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Environment

Taiwan's renewables push hit by big tech's appetite for power

'Not in my backyard' sentiment and struggle to ditch nuclear make 20% goal hard

Taiwanese President Tsai Ing-wen makes speech at the opening ceremony of 2020 Energy Taiwan. (Photo courtesy of Energy Taiwan)

TAIPEI -- Taiwanese President Tsai Ing-wen's push to have the island generate 20% of its electricity from renewables by 2025 is running into difficulties.

Wind, solar and hydro generation accounted for just 5.2% of the island's power production in the first three quarters of 2020, underscoring the difficult task of reaching the target announced by Tsai soon after taking office in 2016.

Tsai faces other headwinds. Localities and environmentalists are pushing back on an array of projects, and the U.S.-China trade war is creating even more demand for electricity as factories bolt back to Taiwan from China.

As many as 10,000 new factories are expected to register by the end of 2020, the highest number ever.

Taiwan is also caught between large tech companies like Apple, Microsoft and Google that have committed to carbon-neutral supply chains on one side and "not in my backyard" sentiment on the other.

In July, Taiwan Semiconductor Manufacturing Co., the world's largest contract chip producer, got on board with the wishes of Silicon Valley, signing a 20-year deal with Orsted to build a wind farm off Taiwan's west coast -- described by the company as the largest green energy deal in history.

While polls show strong public support for green energy, some solar and wind projects face negative local sentiment.

This month, a court ordered the halt to construction of a solar energy farm that overlaps with wetlands, saying it fails to protect indigenous people's rights. The ruling derailed what was to be Taiwan's largest solar energy project, on a 2.26 sq. km site in the southern county of Taitung.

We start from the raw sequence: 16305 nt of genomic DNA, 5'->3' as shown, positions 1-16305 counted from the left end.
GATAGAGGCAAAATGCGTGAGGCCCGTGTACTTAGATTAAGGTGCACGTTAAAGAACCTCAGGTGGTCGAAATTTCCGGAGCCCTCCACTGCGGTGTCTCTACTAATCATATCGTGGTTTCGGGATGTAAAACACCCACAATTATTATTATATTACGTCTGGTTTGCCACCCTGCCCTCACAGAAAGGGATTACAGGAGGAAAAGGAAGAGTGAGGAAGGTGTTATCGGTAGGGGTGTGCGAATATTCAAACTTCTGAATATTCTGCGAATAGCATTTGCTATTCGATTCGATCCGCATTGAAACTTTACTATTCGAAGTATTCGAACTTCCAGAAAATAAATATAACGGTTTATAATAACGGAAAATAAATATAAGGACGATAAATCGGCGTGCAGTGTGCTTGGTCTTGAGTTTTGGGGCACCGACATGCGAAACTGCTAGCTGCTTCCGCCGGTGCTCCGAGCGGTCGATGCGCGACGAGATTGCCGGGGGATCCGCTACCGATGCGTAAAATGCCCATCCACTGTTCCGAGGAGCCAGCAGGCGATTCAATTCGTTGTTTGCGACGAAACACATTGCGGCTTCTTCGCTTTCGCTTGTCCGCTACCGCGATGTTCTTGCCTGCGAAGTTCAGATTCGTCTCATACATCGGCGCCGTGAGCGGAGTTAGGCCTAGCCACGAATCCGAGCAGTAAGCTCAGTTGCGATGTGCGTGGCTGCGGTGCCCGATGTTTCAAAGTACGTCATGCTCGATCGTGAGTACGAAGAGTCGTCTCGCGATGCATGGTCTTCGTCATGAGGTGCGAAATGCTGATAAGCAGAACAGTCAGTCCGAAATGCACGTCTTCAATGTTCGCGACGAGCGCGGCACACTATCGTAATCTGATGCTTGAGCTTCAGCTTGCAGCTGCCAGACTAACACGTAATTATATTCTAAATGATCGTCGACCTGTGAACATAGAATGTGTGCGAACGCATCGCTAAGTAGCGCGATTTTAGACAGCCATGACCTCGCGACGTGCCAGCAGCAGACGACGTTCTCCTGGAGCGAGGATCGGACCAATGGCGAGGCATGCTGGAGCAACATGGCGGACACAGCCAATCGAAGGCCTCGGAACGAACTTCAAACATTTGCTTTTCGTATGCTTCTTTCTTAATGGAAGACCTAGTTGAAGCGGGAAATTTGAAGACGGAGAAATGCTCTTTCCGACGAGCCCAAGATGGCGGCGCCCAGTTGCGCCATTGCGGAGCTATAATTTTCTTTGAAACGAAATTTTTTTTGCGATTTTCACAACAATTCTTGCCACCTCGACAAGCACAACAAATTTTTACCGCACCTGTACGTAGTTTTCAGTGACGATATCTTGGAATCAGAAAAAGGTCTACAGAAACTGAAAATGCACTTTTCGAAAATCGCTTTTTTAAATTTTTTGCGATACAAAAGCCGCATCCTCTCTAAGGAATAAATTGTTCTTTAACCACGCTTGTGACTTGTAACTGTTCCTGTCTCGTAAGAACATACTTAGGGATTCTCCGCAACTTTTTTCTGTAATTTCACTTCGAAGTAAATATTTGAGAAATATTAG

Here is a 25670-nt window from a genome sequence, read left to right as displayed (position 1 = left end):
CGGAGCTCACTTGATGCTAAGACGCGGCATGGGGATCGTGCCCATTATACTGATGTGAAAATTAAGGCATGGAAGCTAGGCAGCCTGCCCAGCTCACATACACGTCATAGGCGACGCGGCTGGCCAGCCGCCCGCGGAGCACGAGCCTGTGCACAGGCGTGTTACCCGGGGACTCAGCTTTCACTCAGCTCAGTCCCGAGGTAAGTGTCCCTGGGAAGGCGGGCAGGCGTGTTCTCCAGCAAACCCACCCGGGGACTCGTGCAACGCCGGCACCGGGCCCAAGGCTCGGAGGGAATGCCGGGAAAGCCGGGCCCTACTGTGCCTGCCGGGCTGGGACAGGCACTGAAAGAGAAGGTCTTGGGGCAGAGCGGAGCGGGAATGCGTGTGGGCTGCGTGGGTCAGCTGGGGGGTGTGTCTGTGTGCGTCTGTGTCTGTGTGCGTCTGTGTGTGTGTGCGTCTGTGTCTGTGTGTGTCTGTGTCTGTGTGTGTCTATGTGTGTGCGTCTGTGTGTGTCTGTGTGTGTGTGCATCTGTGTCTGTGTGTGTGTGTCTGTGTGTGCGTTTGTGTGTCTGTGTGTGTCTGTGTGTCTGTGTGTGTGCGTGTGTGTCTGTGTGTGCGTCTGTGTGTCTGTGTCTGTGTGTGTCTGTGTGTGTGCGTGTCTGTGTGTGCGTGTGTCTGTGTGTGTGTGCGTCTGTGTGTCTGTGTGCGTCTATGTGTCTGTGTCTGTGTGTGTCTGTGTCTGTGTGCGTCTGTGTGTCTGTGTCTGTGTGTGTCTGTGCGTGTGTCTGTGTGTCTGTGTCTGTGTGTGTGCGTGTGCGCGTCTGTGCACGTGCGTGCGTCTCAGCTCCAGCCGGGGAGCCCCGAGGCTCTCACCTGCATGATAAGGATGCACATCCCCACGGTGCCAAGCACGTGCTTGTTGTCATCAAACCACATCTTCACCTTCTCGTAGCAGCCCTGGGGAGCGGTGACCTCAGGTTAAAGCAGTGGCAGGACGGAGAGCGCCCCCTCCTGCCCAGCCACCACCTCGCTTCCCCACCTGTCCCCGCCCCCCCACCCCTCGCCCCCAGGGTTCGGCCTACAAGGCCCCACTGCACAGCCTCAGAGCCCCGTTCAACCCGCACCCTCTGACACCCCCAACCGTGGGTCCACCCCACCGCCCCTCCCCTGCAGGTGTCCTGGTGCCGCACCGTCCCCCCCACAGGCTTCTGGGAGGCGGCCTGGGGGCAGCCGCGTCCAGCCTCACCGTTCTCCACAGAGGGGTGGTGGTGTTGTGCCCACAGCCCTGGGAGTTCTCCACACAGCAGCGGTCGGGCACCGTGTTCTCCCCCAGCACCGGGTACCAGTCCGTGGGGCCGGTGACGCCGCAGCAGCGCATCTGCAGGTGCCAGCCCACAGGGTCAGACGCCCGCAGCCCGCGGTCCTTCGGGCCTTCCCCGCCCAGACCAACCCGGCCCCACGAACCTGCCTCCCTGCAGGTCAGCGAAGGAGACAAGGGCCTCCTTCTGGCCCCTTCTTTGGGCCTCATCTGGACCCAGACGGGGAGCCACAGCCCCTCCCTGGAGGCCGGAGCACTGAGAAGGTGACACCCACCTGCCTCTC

"Taiwan has a lot of potential to reach its goal," said Milan Chen, a fellow at Risk Society and Policy Research Center, an environmental think tank. "But it is very unlikely we will reach the goal in time."

Some of that potential includes a shallow seabed and year-round average wind speeds of over 25 km per hour in the Taiwan Strait -- some of the best conditions in Asia for offshore windmills.

Taiwan is working with international companies, including Danish power producer Orsted and German wind farm developer WPD, to construct 14 wind farms by 2025. They are slated to generate 6.9 gigawatts, and Taiwan is eyeing a further 10 gigawatts by 2035.

The reality in 2019, however, was that Taiwan imported 98% of its energy, mostly in the form of oil and coal.

This explains why some environmentalists are up in arms. Last month, green groups called on the environment minister to resign, citing air pollution in the country's central and southern areas, where many fossil fuel power plants are located.

The nuclear storage site on Lanyu Island off Taiwan's southeast coast is seen in this 2015 photo.   © AFP/Jiji

Tsai is putting on a brave face. Last month, the president told a local energy forum that renewables had grown "leaps and bounds" in the past four years and described Taiwan as a renewable energy "hot spot" tipped to generate 1 trillion New Taiwan dollars (US$35 billion) in investments and 20,000 jobs by 2025.